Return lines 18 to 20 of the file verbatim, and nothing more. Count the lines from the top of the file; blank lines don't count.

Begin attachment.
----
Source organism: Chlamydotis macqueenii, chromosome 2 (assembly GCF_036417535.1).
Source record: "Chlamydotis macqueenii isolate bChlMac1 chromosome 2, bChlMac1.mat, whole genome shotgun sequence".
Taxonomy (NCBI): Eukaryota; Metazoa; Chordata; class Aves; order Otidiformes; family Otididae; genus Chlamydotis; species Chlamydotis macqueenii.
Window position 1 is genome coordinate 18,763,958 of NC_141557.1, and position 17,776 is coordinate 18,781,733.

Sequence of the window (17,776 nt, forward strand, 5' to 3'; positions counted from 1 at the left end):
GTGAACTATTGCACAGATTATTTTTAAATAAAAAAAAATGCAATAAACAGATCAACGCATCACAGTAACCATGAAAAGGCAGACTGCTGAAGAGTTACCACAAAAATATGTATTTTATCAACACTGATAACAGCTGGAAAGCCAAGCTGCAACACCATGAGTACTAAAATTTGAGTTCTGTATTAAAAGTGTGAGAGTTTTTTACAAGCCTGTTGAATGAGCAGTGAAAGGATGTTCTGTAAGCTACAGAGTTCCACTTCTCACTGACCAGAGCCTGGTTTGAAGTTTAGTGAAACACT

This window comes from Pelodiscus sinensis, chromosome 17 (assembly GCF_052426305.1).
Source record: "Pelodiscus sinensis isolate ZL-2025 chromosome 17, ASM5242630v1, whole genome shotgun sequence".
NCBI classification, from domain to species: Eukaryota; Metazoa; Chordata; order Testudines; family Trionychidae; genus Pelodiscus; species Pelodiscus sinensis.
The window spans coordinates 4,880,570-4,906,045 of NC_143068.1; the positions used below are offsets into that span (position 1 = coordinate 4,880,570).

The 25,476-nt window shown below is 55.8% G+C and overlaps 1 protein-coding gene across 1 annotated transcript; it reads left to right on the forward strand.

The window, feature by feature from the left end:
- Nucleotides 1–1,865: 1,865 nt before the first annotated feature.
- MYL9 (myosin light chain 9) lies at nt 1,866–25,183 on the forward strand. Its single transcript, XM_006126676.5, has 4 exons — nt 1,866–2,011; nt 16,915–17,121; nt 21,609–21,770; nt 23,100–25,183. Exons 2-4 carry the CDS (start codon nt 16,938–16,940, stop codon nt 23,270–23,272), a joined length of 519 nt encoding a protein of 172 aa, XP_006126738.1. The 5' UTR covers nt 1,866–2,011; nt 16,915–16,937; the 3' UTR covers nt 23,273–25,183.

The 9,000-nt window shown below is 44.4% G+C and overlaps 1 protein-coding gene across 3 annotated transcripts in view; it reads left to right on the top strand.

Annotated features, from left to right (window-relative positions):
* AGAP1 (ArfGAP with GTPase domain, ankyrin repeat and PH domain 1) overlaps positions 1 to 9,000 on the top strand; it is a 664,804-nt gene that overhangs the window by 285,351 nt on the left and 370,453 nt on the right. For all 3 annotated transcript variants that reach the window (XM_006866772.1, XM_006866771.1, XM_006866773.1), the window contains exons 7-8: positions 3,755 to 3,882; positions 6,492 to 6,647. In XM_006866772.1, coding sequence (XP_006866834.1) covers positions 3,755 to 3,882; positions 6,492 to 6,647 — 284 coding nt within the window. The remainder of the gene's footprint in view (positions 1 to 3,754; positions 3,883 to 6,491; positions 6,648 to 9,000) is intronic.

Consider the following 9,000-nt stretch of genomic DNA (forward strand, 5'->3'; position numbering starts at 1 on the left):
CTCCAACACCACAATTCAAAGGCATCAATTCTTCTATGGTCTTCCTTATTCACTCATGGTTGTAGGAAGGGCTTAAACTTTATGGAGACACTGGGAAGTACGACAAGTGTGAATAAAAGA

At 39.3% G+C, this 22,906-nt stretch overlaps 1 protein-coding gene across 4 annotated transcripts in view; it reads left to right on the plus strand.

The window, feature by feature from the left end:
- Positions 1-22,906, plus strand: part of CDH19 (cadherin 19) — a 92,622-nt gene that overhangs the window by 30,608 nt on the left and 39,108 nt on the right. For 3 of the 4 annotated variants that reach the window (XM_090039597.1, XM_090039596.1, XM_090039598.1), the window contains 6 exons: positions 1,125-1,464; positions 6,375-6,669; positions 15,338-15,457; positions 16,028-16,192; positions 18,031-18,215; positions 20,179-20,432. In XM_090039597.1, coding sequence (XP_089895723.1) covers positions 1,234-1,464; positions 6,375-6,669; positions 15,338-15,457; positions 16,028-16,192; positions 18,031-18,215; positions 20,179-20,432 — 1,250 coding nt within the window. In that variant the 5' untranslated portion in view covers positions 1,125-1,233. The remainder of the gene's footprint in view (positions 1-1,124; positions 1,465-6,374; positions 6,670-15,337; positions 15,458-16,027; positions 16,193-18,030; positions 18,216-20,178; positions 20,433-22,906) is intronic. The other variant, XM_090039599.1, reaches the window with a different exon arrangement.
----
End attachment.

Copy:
Consider the following 9,000-nt stretch of genomic DNA (forward strand, 5'->3'; position numbering starts at 1 on the left):
CTCCAACACCACAATTCAAAGGCATCAATTCTTCTATGGTCTTCCTTATTCACTCATGGTTGTAGGAAGGGCTTAAACTTTATGGAGACACTGGGAAGTACGACAAGTGTGAATAAAAGA

At 39.3% G+C, this 22,906-nt stretch overlaps 1 protein-coding gene across 4 annotated transcripts in view; it reads left to right on the plus strand.